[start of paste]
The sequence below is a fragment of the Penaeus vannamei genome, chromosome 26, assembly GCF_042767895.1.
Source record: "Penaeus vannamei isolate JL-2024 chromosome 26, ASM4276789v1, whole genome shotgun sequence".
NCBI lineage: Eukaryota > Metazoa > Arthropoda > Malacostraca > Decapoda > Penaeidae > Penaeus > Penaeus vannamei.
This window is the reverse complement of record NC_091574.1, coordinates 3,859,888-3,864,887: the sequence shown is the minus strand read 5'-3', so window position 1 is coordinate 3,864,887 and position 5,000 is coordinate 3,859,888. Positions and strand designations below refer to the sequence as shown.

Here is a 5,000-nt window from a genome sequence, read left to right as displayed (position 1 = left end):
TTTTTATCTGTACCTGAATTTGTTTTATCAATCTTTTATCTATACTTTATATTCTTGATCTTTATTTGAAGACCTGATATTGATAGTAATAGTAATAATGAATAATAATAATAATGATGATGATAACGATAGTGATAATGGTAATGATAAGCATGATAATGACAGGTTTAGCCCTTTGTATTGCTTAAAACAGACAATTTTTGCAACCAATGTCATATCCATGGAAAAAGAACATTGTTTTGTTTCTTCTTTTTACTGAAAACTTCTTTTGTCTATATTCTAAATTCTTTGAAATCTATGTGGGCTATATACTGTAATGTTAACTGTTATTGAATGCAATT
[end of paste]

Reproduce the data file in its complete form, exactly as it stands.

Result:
The sequence below is a fragment of the Penaeus vannamei genome, chromosome 26, assembly GCF_042767895.1.
Source record: "Penaeus vannamei isolate JL-2024 chromosome 26, ASM4276789v1, whole genome shotgun sequence".
NCBI lineage: Eukaryota > Metazoa > Arthropoda > Malacostraca > Decapoda > Penaeidae > Penaeus > Penaeus vannamei.
This window is the reverse complement of record NC_091574.1, coordinates 3,859,888-3,864,887: the sequence shown is the minus strand read 5'-3', so window position 1 is coordinate 3,864,887 and position 5,000 is coordinate 3,859,888. Positions and strand designations below refer to the sequence as shown.

Here is a 5,000-nt window from a genome sequence, read left to right as displayed (position 1 = left end):
TTTTTATCTGTACCTGAATTTGTTTTATCAATCTTTTATCTATACTTTATATTCTTGATCTTTATTTGAAGACCTGATATTGATAGTAATAGTAATAATGAATAATAATAATAATGATGATGATAACGATAGTGATAATGGTAATGATAAGCATGATAATGACAGGTTTAGCCCTTTGTATTGCTTAAAACAGACAATTTTTGCAACCAATGTCATATCCATGGAAAAAGAACATTGTTTTGTTTCTTCTTTTTACTGAAAACTTCTTTTGTCTATATTCTAAATTCTTTGAAATCTATGTGGGCTATATACTGTAATGTTAACTGTTATTGAATGCAATT